22 December

Well , it’s been a while! I have a ‘new’ Mac – a refurb. Or maybe just overstock. Anyway, not the very latest since it always seems to take a few months for the new operating systems to bed in. I spent quite a lot of the last couple of days on the phone with a very helpful and competent chap called Bruno who helped me through the migration process. Not quite straightforward since 2010 was very miffed and wouldn’t cooperate at all with the new arrival. A bit like trying to introduce a kitten to the old cat. Anyway eventually the old cat settled down, and now here I am playing with the kitten.

British in Greece

Well, we are well on our way. We applied some while ago to be part of the Greek health system – the only way apart from extortionate private insurance. As the UK Gov has been kindly reminding us in the gaps between podcasts, we have left the EU and the transition period runs out in a matter of days. I will draw a veil over the Greek bureaucratic process. Maybe that is for another time! Enough to say that we have our precious ‘health books’ entitling us to treatment in the 9th best health system in the world. And I should shortly be in possession of a Greek driving licence. Al had completely confused the system with dual nationality but no actual civil existence in France. Happy Days!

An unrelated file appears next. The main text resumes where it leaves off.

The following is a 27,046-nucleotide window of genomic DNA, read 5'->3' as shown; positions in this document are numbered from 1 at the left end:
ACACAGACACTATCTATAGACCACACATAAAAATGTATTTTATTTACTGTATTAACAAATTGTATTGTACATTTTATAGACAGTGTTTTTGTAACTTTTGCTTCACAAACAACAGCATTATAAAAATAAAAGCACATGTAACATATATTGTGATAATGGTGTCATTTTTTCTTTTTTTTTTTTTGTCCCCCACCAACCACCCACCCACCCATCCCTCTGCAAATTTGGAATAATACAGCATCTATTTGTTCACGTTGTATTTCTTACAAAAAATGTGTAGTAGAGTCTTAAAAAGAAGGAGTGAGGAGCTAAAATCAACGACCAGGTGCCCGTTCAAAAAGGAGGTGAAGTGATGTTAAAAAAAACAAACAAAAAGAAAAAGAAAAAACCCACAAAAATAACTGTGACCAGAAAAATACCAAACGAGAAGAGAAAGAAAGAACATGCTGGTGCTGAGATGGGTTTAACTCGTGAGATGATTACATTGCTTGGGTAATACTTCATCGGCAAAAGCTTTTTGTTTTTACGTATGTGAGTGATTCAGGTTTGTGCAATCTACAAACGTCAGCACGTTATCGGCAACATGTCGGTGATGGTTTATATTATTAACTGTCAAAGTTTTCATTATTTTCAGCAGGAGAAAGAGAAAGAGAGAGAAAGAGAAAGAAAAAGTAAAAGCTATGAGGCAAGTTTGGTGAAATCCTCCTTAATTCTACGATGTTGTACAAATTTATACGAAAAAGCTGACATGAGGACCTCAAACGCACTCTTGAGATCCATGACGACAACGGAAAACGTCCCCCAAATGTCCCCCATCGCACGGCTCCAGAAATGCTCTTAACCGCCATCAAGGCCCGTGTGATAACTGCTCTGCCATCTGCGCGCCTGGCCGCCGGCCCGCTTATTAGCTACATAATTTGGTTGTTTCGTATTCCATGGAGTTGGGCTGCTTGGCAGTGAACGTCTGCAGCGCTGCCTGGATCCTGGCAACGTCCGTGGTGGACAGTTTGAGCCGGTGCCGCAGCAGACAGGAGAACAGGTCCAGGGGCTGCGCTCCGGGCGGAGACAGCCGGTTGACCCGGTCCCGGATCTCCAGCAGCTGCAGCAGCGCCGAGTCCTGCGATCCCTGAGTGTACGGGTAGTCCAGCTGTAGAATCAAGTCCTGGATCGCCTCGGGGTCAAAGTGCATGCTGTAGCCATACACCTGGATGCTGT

What I am Listening To


Mark Carney’s excellent Reith Lectures

And I have probably said this before, but the New York Times’ puts out a podcast called THE DAILY. Somehow the Americans seem to be just better at podcasting. I find myself going back there when I need a new one. I do listen to Newscast from time to time, a habit formed when they were Brexitcast and I still cared what was happening in their world. Now I find them a bit too uncritical of the UK Government, and maybe just a little smug. Queen Laura Kuenssberg, it always feels to me as if she has one eye firmly on her dame hood, perhaps followed by DG of the BBC. But maybe that’s just me, as they irritatingly say so often on Brexitcast. New Statesman daily Podcast, mainly because they all sound so YOUNG. Stephen Bush says ‘like’ more times in a minute than I draw breath.

What I Watch